Karnataka iron ore mines stuck with 6.5 million tonnes of unsold inventory

Iron ore miners in Karnataka are stuck with 6.5 million tonnes of unsold inventory as against 1.5 mt a year ago. And one of the reasons is that the steel companies are buying ore from other states, while Karnataka mines are not allowed to export outside the state. Unsold ore amounts to more than 20 per cent of the total production of iron ore in the state in FY19. 

The miners are not able to sell the inventory in the state or domestic market since buyers prefer imported iron ore as they feel it is better on quality. This peculiar phenomenon not only has affected the miners, but also led to around Rs 400 crore loss to the state.

The global iron ore market is facing a deficit this year due to the anticipated reduced supply from the world's No. 1 iron ore miner Vale SA, whose operations in Brazil have been curtailed following a fatal tailings dam collapse in January. Adding to concerns about the shortfall, major iron ore producers in Australia have lowered their shipment estimates for this year, after a tropical cyclone in late March hit their operations. 

According to Care Ratings, the global supply disruptions amount to about six per cent of the global iron ore seaborne market.

Miners, mainly from Chattisgarh and Odhisha, are able to utilise this opportunity, while their peers in Karnataka could not, since under the Supreme Court directions, all the iron ore produced by mines in Karnataka is sold through e-auctions to domestic steel companies on tonne-by-tonne basis. While, sellers are not allowed to export iron ore, buyers or the end-users have complete freedom to import iron ore from anywhere in the world or purchase from other states of India.  

This peculiar phenomenon which is applicable only to the state of Karnataka, has resulted in iron ore sales failing to rise above 26.5 million tonnes against total FY19 production of 29.5 million tons in the state of Karnataka. The largest buyer of iron ore in Karnataka reduced its procurement of iron ore from 19Mt in 2017-18 to 13 Mt in 2018-19. "A whopping impact of Rs 400 crore in lower revenues to the state in form of lower sales resulting in lower royalty payment by mines and Rs 2,215 crore for miners from this reduction in local procurement," say miners.

"Due to e-auction, there is a unique restriction on sellers. No material can be sold without e-auction whereas buyers can buy from anywhere. This has resulted in lot of imported material in addition to material from other states getting into Karnataka and has resulted in huge unsold inventory in the state. The unsold inventory has caused a loss of around Rs 400 crore to the state exchequer," says one of the largest miner in the state.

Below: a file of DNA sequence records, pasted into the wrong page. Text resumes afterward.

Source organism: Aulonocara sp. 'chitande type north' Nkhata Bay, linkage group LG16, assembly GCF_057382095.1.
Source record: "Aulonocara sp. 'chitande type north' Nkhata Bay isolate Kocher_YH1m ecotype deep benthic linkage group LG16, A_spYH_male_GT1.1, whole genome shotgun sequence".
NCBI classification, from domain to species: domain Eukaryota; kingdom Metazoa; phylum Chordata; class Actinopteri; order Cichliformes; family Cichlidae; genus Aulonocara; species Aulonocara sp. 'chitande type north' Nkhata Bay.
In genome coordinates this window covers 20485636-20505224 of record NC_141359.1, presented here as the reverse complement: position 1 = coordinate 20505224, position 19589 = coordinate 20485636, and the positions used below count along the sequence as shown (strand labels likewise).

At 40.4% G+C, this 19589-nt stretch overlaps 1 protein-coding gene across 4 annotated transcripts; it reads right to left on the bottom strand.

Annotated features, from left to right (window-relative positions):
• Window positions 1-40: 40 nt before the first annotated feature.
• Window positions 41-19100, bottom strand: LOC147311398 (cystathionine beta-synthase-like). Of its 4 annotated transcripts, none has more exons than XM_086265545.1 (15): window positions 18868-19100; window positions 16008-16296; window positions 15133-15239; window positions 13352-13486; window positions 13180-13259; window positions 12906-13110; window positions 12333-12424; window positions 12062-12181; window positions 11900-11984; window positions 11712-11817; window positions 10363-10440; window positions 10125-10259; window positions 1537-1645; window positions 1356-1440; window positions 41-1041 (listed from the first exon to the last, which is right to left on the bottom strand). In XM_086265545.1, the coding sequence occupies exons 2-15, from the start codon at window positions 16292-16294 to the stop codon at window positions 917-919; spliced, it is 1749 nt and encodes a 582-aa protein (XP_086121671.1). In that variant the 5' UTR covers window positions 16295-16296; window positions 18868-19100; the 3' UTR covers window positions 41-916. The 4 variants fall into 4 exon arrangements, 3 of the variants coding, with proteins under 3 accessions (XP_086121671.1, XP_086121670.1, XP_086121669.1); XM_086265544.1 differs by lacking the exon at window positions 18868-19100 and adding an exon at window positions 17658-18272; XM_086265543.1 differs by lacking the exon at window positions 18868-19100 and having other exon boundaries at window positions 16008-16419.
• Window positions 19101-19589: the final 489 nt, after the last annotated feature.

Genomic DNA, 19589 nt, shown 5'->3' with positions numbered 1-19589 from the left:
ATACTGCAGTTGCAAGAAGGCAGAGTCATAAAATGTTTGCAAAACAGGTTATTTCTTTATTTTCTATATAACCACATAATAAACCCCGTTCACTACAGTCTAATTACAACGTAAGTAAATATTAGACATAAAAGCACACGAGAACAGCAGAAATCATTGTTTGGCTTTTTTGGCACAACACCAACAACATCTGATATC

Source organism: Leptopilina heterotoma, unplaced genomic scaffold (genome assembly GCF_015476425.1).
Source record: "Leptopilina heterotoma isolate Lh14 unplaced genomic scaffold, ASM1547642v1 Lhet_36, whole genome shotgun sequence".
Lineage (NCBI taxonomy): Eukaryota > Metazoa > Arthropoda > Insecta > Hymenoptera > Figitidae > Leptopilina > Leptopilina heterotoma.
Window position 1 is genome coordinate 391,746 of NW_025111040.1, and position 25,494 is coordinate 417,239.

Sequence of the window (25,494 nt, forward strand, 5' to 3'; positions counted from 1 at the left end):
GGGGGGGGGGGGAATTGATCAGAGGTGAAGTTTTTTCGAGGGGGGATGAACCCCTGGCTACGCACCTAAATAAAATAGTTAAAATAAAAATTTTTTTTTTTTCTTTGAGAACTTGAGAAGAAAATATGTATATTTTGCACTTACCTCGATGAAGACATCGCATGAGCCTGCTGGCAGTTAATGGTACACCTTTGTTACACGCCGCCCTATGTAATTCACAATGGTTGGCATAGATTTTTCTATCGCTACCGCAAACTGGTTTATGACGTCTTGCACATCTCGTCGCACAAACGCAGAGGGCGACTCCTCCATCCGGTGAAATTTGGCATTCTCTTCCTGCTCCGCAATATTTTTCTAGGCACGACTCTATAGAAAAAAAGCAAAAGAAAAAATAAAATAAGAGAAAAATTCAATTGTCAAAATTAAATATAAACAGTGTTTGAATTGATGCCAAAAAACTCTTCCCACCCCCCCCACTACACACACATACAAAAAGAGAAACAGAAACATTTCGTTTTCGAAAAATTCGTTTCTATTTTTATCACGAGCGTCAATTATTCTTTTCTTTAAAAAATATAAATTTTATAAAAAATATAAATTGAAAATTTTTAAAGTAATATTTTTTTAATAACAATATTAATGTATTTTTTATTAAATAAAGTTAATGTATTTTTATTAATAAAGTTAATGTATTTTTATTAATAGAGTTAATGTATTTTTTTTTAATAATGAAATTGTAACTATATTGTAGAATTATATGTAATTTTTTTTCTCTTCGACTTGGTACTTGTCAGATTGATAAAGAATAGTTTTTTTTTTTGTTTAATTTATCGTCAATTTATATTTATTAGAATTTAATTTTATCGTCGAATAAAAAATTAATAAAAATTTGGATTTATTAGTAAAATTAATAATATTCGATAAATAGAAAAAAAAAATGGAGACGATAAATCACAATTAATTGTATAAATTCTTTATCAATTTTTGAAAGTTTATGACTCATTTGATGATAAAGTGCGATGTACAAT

Basant Poddar, former Chairman and member of FIMI South, added the iron ore sales in Karnataka have declined in 2018-19 due to high imports. This is a very strange situation where the local industry is not buying iron ore and exports are not permitted, which would otherwise fetch a higher price translating into higher revenues for the state and to the mining companies. 

If import continues from abroad or from other states in 2019-20, it is nothing but a yet another bleak year for Karnataka mining industry, as it causes huge revenue loss to both state exchequer and miners, says FIMI.

Also, Karnataka Iron Ore mining fraternity is not able to market its ore freely. As restrictions have been placed on exports, mining companies can neither sell to pellet manufacturers like Kudremukh Iron Ore Company Ltd (Pellet manufacturer for export) nor can export the ore. Exports would most definitely help in overall development of the country including foreign exchange as well as ensuring no stock build up. Paradoxically, when imports of iron ore are not restricted and has been happening in an unrestrained manner, the time has come for exports to be permitted as well, said the miners. 

"On the other side, the e-auction process of sale is also not favouring the industry. The miners have to wait for 45-90 days to complete a sale. This is an absolute travesty of commerce. All over the world free trade of minerals exist, but not in Karnataka," said Poddar.

Seshagiri Rao, Joint MD & Group CFO, said that two mains reasons for the high inventory in Karnataka are price and quality. His company, JSW Steel, is the largest procurer of iron ore in Karnataka.

He added, of the 6.5 million tonnes inventory, which is claimed by the industry, 2 MT is with MML, a public sector firm, which is quoting Ra 700-800 higher than NMDC.

Similarly, another big private miner increased the price when NMDC reduced the price and that too for a low grade ore, said Rao.

Net to net the price is costlier by Rs 1,000 a tonne compared to NMDC.

Rao added with NMDC's Donimalai mine is closed it has created a shortage of seven million tonnes, which will be a major concern. He requested the Government to speed up the auction process.

He said, if the situation continues the steel maker don't have a choice but to import, which is costlier currently due to shortage of supply globally.

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